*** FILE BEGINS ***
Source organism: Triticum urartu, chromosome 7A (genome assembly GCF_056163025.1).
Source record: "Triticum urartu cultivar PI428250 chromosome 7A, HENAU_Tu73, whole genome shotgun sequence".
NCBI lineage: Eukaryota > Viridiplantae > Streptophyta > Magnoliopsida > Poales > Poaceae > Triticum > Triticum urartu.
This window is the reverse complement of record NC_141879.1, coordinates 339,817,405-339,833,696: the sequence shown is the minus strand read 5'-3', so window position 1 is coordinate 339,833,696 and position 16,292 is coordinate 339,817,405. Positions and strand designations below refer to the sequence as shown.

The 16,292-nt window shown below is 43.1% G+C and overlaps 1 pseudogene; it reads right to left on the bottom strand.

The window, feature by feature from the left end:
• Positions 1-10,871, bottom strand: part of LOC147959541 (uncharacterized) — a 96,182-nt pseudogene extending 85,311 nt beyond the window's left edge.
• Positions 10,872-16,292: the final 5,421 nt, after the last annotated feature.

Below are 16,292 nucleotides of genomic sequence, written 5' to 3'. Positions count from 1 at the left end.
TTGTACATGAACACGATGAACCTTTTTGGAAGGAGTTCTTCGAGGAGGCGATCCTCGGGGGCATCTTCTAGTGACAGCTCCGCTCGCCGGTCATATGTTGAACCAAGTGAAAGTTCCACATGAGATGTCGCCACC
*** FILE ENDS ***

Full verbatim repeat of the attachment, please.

Source organism: Triticum urartu, chromosome 7A (genome assembly GCF_056163025.1).
Source record: "Triticum urartu cultivar PI428250 chromosome 7A, HENAU_Tu73, whole genome shotgun sequence".
NCBI lineage: Eukaryota > Viridiplantae > Streptophyta > Magnoliopsida > Poales > Poaceae > Triticum > Triticum urartu.
This window is the reverse complement of record NC_141879.1, coordinates 339,817,405-339,833,696: the sequence shown is the minus strand read 5'-3', so window position 1 is coordinate 339,833,696 and position 16,292 is coordinate 339,817,405. Positions and strand designations below refer to the sequence as shown.

The 16,292-nt window shown below is 43.1% G+C and overlaps 1 pseudogene; it reads right to left on the bottom strand.

The window, feature by feature from the left end:
• Positions 1-10,871, bottom strand: part of LOC147959541 (uncharacterized) — a 96,182-nt pseudogene extending 85,311 nt beyond the window's left edge.
• Positions 10,872-16,292: the final 5,421 nt, after the last annotated feature.

Below are 16,292 nucleotides of genomic sequence, written 5' to 3'. Positions count from 1 at the left end.
TTGTACATGAACACGATGAACCTTTTTGGAAGGAGTTCTTCGAGGAGGCGATCCTCGGGGGCATCTTCTAGTGACAGCTCCGCTCGCCGGTCATATGTTGAACCAAGTGAAAGTTCCACATGAGATGTCGCCACC